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STATEMENT BY THE DELEGATION OF SURINAME 66th Session of the United Nations General Assembly Third Committee agenda item 66 Rights of Indigenous Peoples
18 October 2011 / 06:01

Mr. Chairman,
At the outset please allow me to congratulate you and the other members the
Bureau on your election on the Bureau of the third committee for this
66th United Nations General Assembly. I pledge the support and
cooperation from the delegation of Suriname as you successfully guide the
Committee through its work.
Suriname aligns itself with the statement delivered by the distinguished representative of Belize on behalf of the Caribbean Community (CARICOM).
I would like to express my delegations' appreciation to the Special Rapporteur on the Rights of Indigenous Peoples, Professor James Anaya for the presentation of his report to the Committee today.
We have taken note of the many activities carried out by the Special Rapporteur during the first three-year term of his mandate. Suriname has also benefited from a dialogue with the Special Rapporteur during his visit to my country in providing advise and technical assistance to the Government of Suriname regarding legislation to secure indigenous and tribal peoples' rights to lands and resources.
Mr. Chairman,
Indigenous Peoples form 3% of the population of Suriname and are divided over 4 distinct tribes. Next to the native peoples, Suriname’s tribal and forest dependent population further consists of 6 tribes of Maroons, the descendants of Africans, who freed themselves from slavery during colonial times and established communities in the deep interior of Suriname based upon an amalgamation of African and Amerindian customs and traditions.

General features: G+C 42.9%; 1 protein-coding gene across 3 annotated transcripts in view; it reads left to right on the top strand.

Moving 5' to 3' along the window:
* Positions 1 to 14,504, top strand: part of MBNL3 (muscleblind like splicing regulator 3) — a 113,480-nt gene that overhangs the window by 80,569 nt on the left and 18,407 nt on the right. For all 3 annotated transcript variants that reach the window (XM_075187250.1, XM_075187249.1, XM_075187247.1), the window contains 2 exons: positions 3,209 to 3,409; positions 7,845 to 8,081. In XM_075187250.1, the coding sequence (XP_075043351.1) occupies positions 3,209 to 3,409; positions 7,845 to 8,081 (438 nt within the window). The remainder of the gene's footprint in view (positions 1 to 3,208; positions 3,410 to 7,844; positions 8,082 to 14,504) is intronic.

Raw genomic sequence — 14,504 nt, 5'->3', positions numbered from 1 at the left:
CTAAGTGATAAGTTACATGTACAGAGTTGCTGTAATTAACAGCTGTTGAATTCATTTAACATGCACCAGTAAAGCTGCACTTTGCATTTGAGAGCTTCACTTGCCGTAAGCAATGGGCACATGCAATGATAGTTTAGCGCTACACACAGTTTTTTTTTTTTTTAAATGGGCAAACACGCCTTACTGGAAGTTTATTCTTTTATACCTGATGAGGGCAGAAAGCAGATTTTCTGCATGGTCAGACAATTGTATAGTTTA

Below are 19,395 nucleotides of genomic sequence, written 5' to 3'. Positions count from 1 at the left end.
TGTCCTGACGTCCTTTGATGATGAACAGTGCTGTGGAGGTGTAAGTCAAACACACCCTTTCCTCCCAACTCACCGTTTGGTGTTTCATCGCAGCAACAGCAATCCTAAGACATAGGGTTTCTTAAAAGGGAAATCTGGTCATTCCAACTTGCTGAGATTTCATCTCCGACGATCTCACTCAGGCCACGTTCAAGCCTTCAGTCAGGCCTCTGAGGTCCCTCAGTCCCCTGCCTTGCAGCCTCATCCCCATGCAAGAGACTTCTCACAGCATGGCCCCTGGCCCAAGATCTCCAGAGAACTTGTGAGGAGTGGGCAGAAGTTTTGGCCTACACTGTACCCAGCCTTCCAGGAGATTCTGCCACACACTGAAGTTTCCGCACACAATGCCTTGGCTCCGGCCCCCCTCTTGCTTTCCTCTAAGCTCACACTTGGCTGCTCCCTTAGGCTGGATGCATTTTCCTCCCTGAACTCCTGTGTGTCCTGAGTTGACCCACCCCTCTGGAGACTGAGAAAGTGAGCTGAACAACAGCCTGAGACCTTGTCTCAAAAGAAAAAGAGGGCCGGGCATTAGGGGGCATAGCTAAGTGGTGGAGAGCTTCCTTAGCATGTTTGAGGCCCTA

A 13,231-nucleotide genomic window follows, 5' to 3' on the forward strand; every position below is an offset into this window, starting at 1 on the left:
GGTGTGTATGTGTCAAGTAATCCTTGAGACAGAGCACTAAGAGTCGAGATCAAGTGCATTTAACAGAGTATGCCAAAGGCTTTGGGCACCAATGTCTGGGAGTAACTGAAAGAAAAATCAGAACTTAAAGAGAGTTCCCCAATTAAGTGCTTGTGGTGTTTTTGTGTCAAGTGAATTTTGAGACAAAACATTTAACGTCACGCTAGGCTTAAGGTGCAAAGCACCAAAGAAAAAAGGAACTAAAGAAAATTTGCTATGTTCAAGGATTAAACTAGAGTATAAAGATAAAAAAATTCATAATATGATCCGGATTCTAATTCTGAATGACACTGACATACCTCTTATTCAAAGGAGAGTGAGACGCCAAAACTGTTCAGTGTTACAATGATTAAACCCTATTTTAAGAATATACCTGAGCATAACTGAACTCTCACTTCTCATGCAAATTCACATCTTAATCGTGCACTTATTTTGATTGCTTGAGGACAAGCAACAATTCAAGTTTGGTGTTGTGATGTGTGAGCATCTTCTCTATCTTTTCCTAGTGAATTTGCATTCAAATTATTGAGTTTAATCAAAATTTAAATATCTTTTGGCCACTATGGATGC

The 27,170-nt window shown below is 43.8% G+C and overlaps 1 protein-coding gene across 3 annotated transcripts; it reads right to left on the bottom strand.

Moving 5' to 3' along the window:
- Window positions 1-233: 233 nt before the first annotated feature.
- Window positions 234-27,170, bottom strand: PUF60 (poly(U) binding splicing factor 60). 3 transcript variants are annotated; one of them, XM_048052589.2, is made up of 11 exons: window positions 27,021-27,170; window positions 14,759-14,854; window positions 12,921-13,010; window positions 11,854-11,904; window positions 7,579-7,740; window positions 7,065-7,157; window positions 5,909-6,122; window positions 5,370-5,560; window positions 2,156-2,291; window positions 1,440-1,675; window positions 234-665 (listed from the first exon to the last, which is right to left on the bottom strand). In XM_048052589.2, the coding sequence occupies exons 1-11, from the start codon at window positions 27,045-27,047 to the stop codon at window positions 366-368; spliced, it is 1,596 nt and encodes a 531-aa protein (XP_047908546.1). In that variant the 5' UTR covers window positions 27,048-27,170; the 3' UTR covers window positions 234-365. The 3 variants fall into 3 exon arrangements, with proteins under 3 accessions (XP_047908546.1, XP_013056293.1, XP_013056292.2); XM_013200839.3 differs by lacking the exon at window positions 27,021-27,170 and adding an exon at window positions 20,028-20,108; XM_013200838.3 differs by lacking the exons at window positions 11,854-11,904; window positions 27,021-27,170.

In this regard I wish to announce that we have made modest but yet significant strides in involving indigenous and tribal peoples' in high offices in Suriname. The current President as well as several Cabinet Ministers are from indigenous and tribal peoples' origin. At the local level of government appointments were made from among the indigenous peoples, and in some cases women were appointed to high positions in local government.
Measures are being taken to offer good quality education for children in the interior, such as the construction of new schools, training for qualified personnel to be deployed to the interior, providing incentives to teachers to take up jobs in the interior and evaluation of region-specific curricula.
We realize that these examples are inadequate to address the marginalization of indigenous and tribal peoples' in Suriname but the Government remains committed to take all necessary measures to ensure the involvement and full and effective participation in all matters affecting them. The Special Rapporteur rightly observes that “States should endeavour to create a climate of confidence with indigenous peoples that allows for a productive dialogue”.
Mr. Chairman,
We recall the adoption of resolution A/RES/65/198, by which the General Assembly decided to organize a high level plenary meeting, to be known as the World Conference on Indigenous Peoples in 2014. We look forward to the convening of this World Conference which among other things will be useful in sharing experiences and best practices on the rights of indigenous peoples.
In closing Mr. Chairman,
As the Special Rapporteur embarks on the execution of the second term of his mandate, we would like to assure him of our continued support.
Thank you.